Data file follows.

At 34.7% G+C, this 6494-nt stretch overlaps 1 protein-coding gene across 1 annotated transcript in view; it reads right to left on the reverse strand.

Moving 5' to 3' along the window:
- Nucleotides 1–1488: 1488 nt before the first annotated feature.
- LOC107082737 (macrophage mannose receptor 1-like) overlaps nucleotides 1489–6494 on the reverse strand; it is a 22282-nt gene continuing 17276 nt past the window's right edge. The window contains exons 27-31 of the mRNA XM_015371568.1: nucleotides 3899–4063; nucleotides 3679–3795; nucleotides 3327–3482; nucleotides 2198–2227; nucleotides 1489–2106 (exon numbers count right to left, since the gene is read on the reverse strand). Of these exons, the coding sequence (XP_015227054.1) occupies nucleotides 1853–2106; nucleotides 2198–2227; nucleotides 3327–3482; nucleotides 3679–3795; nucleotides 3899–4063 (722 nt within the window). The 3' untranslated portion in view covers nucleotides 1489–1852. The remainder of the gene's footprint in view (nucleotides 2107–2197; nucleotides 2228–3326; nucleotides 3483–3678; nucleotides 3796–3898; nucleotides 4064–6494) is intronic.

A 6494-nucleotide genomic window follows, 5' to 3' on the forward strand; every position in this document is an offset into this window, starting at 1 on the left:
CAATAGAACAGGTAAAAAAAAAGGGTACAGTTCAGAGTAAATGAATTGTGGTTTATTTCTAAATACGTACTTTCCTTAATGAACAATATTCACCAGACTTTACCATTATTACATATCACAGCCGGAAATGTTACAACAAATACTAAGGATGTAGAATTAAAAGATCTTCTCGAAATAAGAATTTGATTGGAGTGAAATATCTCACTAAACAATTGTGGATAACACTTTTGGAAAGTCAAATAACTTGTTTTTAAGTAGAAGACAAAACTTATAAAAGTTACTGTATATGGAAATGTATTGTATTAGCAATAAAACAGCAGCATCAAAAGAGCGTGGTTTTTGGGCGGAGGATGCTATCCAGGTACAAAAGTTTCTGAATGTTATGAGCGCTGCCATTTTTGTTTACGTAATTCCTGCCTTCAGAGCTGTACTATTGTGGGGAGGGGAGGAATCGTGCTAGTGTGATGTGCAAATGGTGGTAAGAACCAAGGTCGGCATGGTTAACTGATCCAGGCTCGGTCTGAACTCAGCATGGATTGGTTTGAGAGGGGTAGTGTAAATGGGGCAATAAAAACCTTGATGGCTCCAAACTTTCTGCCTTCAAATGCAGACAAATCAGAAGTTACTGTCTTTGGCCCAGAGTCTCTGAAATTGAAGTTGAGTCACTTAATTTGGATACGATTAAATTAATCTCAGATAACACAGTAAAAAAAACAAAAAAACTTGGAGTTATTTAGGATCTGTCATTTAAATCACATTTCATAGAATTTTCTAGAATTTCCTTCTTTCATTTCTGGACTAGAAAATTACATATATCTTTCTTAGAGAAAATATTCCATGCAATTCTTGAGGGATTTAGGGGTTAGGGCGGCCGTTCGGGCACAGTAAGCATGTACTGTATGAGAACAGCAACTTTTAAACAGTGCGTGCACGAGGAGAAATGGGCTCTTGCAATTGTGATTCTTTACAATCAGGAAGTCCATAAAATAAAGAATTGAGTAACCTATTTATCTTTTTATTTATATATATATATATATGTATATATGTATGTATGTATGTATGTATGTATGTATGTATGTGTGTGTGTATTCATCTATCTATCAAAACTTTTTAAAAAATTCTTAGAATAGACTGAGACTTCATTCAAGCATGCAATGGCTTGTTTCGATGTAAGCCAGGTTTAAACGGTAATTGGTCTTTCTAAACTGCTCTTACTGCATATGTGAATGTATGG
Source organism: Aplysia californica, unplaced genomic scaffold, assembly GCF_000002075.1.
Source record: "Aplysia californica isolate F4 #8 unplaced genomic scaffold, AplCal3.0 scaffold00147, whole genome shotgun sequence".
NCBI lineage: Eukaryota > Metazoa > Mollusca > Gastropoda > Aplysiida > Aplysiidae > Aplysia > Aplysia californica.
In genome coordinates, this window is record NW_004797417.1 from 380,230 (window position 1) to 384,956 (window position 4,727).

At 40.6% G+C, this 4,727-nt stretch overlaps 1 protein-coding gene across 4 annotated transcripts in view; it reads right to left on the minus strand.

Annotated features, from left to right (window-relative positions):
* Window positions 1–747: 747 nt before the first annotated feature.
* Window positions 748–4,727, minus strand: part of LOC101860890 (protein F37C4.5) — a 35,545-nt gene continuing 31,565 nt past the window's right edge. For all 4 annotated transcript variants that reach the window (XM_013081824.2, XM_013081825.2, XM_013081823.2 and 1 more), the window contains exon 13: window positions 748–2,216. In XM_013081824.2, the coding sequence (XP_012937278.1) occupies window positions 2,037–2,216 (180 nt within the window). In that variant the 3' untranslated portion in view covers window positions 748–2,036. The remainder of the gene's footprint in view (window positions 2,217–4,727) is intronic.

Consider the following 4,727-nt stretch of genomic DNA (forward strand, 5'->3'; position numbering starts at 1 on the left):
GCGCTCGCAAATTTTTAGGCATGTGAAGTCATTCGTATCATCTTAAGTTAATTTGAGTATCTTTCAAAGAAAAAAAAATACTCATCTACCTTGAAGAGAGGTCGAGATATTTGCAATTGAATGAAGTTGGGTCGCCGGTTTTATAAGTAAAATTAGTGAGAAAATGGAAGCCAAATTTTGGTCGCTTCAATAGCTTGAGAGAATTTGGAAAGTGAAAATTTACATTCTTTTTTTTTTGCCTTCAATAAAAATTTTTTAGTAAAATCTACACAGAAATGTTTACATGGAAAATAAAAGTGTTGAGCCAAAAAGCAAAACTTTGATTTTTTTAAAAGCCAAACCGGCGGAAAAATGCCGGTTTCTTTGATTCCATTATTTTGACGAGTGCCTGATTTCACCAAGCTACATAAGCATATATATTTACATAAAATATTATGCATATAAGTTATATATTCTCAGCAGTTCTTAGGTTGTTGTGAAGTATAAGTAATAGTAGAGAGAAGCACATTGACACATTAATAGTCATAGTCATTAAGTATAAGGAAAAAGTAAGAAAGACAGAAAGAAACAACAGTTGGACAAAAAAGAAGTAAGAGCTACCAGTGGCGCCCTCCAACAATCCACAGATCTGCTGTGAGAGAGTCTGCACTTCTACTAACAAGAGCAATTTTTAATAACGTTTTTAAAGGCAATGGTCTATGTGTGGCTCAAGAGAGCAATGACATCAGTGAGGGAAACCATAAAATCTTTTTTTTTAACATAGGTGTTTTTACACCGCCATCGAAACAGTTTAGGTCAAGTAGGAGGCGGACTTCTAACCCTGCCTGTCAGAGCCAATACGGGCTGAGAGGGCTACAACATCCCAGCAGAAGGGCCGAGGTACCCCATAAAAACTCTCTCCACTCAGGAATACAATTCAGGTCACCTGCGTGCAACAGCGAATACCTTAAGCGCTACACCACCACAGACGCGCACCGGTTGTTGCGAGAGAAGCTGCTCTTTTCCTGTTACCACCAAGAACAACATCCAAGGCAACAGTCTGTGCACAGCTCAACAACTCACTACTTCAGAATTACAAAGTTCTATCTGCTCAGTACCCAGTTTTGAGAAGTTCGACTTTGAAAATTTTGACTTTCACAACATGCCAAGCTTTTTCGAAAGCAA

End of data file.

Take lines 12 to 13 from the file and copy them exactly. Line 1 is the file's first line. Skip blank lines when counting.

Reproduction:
Annotated features, from left to right (window-relative positions):
* Window positions 1–747: 747 nt before the first annotated feature.